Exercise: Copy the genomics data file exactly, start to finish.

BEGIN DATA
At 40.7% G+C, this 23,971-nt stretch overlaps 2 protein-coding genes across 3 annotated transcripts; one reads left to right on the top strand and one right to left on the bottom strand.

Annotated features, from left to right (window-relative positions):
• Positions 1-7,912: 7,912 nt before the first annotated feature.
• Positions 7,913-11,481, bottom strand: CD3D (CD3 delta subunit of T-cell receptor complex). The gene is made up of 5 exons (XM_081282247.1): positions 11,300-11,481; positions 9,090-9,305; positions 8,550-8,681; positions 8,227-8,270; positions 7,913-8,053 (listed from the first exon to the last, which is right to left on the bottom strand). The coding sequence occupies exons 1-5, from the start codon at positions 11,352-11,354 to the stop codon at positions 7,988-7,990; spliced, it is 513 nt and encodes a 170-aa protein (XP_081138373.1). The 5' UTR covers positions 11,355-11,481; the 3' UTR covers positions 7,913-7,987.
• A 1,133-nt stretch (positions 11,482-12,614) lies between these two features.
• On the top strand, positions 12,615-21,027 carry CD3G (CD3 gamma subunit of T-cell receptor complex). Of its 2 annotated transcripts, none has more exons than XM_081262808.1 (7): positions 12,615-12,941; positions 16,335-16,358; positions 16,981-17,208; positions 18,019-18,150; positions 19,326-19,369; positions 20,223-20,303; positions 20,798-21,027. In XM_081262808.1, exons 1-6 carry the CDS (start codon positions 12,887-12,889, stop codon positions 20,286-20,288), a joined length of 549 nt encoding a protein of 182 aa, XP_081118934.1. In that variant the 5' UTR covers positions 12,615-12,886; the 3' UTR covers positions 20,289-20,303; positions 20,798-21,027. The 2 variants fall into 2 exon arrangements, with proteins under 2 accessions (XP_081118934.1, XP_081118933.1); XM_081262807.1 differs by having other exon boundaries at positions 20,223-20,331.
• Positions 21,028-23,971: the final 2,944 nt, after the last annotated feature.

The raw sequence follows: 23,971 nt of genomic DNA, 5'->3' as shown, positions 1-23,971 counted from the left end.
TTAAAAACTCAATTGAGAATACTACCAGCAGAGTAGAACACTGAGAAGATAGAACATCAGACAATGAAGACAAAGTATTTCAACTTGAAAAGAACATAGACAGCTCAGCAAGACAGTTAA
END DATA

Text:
At 40.7% G+C, this 23,971-nt stretch overlaps 2 protein-coding genes across 3 annotated transcripts; one reads left to right on the top strand and one right to left on the bottom strand.

Annotated features, from left to right (window-relative positions):
• Positions 1-7,912: 7,912 nt before the first annotated feature.
• Positions 7,913-11,481, bottom strand: CD3D (CD3 delta subunit of T-cell receptor complex). The gene is made up of 5 exons (XM_081282247.1): positions 11,300-11,481; positions 9,090-9,305; positions 8,550-8,681; positions 8,227-8,270; positions 7,913-8,053 (listed from the first exon to the last, which is right to left on the bottom strand). The coding sequence occupies exons 1-5, from the start codon at positions 11,352-11,354 to the stop codon at positions 7,988-7,990; spliced, it is 513 nt and encodes a 170-aa protein (XP_081138373.1). The 5' UTR covers positions 11,355-11,481; the 3' UTR covers positions 7,913-7,987.
• A 1,133-nt stretch (positions 11,482-12,614) lies between these two features.
• On the top strand, positions 12,615-21,027 carry CD3G (CD3 gamma subunit of T-cell receptor complex). Of its 2 annotated transcripts, none has more exons than XM_081262808.1 (7): positions 12,615-12,941; positions 16,335-16,358; positions 16,981-17,208; positions 18,019-18,150; positions 19,326-19,369; positions 20,223-20,303; positions 20,798-21,027. In XM_081262808.1, exons 1-6 carry the CDS (start codon positions 12,887-12,889, stop codon positions 20,286-20,288), a joined length of 549 nt encoding a protein of 182 aa, XP_081118934.1. In that variant the 5' UTR covers positions 12,615-12,886; the 3' UTR covers positions 20,289-20,303; positions 20,798-21,027. The 2 variants fall into 2 exon arrangements, with proteins under 2 accessions (XP_081118934.1, XP_081118933.1); XM_081262807.1 differs by having other exon boundaries at positions 20,223-20,331.
• Positions 21,028-23,971: the final 2,944 nt, after the last annotated feature.

The raw sequence follows: 23,971 nt of genomic DNA, 5'->3' as shown, positions 1-23,971 counted from the left end.
TTAAAAACTCAATTGAGAATACTACCAGCAGAGTAGAACACTGAGAAGATAGAACATCAGACAATGAAGACAAAGTATTTCAACTTGAAAAGAACATAGACAGCTCAGCAAGACAGTTAA